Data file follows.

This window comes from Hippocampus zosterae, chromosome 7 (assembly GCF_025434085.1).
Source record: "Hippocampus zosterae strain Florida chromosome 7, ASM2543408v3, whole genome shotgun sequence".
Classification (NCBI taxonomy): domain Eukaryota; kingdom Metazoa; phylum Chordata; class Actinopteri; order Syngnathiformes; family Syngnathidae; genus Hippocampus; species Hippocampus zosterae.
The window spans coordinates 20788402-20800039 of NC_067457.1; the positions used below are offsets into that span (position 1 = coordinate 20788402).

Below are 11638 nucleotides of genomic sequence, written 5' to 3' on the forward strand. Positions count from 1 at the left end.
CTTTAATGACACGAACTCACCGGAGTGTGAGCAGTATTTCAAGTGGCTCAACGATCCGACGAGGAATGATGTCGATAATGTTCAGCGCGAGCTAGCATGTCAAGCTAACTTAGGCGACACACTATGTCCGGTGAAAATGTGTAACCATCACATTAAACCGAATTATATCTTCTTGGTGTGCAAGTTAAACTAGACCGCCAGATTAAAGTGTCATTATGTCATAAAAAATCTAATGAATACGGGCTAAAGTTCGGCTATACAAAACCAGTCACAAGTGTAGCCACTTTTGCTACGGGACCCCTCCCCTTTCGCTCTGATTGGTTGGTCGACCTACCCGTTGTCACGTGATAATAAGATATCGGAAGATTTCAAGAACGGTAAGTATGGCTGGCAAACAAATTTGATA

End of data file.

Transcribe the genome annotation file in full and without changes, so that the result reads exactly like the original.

This window comes from Hippocampus zosterae, chromosome 7 (assembly GCF_025434085.1).
Source record: "Hippocampus zosterae strain Florida chromosome 7, ASM2543408v3, whole genome shotgun sequence".
Classification (NCBI taxonomy): domain Eukaryota; kingdom Metazoa; phylum Chordata; class Actinopteri; order Syngnathiformes; family Syngnathidae; genus Hippocampus; species Hippocampus zosterae.
The window spans coordinates 20788402-20800039 of NC_067457.1; the positions used below are offsets into that span (position 1 = coordinate 20788402).

Below are 11638 nucleotides of genomic sequence, written 5' to 3' on the forward strand. Positions count from 1 at the left end.
CTTTAATGACACGAACTCACCGGAGTGTGAGCAGTATTTCAAGTGGCTCAACGATCCGACGAGGAATGATGTCGATAATGTTCAGCGCGAGCTAGCATGTCAAGCTAACTTAGGCGACACACTATGTCCGGTGAAAATGTGTAACCATCACATTAAACCGAATTATATCTTCTTGGTGTGCAAGTTAAACTAGACCGCCAGATTAAAGTGTCATTATGTCATAAAAAATCTAATGAATACGGGCTAAAGTTCGGCTATACAAAACCAGTCACAAGTGTAGCCACTTTTGCTACGGGACCCCTCCCCTTTCGCTCTGATTGGTTGGTCGACCTACCCGTTGTCACGTGATAATAAGATATCGGAAGATTTCAAGAACGGTAAGTATGGCTGGCAAACAAATTTGATA